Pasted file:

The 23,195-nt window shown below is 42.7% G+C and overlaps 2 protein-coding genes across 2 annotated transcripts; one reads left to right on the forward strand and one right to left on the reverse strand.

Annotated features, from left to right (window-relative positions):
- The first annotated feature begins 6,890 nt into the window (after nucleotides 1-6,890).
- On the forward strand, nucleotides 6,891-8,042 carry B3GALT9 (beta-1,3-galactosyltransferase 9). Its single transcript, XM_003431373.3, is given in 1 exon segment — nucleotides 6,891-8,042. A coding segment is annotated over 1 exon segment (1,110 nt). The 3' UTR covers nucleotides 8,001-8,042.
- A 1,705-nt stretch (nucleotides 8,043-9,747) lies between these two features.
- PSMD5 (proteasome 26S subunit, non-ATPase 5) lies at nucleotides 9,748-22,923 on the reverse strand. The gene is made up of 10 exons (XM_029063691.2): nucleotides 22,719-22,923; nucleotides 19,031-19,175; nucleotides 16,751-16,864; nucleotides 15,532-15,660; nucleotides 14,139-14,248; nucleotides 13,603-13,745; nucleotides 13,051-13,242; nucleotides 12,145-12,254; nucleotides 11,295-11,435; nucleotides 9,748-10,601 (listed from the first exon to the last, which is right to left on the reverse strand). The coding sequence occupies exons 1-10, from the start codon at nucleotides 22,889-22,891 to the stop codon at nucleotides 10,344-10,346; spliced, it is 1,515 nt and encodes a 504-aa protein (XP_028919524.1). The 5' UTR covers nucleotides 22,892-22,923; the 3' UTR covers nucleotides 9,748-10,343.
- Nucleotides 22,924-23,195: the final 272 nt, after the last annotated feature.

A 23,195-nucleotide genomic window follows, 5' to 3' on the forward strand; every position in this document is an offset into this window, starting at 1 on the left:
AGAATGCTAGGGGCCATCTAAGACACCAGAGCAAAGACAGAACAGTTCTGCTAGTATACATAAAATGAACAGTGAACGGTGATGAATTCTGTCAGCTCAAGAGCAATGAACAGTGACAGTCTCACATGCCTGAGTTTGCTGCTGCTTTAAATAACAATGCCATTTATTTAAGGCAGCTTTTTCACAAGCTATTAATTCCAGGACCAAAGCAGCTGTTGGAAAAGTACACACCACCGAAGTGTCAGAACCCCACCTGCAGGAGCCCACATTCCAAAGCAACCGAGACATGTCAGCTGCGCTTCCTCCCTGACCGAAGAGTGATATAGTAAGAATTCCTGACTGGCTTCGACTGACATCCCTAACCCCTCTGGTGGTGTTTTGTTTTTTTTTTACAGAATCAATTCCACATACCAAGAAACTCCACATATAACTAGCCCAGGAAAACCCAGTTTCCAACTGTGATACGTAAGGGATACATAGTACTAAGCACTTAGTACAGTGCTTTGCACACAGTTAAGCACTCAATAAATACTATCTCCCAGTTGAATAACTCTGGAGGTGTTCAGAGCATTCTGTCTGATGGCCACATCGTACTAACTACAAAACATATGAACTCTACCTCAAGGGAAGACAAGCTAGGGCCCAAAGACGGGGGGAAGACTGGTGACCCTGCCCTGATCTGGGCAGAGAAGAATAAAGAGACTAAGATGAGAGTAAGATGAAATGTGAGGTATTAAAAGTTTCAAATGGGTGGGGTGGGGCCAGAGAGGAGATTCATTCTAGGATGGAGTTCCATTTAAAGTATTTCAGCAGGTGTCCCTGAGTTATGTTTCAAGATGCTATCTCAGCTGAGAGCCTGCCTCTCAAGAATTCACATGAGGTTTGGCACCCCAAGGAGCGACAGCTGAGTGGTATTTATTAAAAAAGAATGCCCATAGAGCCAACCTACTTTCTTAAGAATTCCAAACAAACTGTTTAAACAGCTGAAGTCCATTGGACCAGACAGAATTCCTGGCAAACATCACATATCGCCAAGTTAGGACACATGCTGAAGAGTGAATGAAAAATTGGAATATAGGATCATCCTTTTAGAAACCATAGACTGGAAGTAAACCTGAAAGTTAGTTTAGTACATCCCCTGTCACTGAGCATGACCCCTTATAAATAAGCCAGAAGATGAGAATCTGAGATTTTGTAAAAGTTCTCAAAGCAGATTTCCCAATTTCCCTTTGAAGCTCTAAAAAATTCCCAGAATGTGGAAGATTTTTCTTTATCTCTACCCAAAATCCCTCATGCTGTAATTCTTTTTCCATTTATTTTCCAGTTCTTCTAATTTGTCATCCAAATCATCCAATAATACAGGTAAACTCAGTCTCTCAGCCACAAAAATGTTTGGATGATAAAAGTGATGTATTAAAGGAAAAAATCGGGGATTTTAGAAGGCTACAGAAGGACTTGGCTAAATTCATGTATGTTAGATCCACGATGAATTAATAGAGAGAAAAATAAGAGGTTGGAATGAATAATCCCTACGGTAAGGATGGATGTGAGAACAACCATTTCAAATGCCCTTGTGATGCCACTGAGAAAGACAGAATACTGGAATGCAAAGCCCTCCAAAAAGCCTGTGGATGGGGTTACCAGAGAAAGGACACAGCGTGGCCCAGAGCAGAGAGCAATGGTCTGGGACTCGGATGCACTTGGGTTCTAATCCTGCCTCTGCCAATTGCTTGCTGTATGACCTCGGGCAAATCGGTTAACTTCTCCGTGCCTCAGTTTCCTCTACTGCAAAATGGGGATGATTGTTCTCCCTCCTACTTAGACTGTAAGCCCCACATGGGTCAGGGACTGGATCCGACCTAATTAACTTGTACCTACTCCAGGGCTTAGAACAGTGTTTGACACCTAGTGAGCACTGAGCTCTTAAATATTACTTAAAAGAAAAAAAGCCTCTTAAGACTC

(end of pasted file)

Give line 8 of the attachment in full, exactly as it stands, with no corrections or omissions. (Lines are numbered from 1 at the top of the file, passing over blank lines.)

A 23,195-nucleotide genomic window follows, 5' to 3' on the forward strand; every position in this document is an offset into this window, starting at 1 on the left: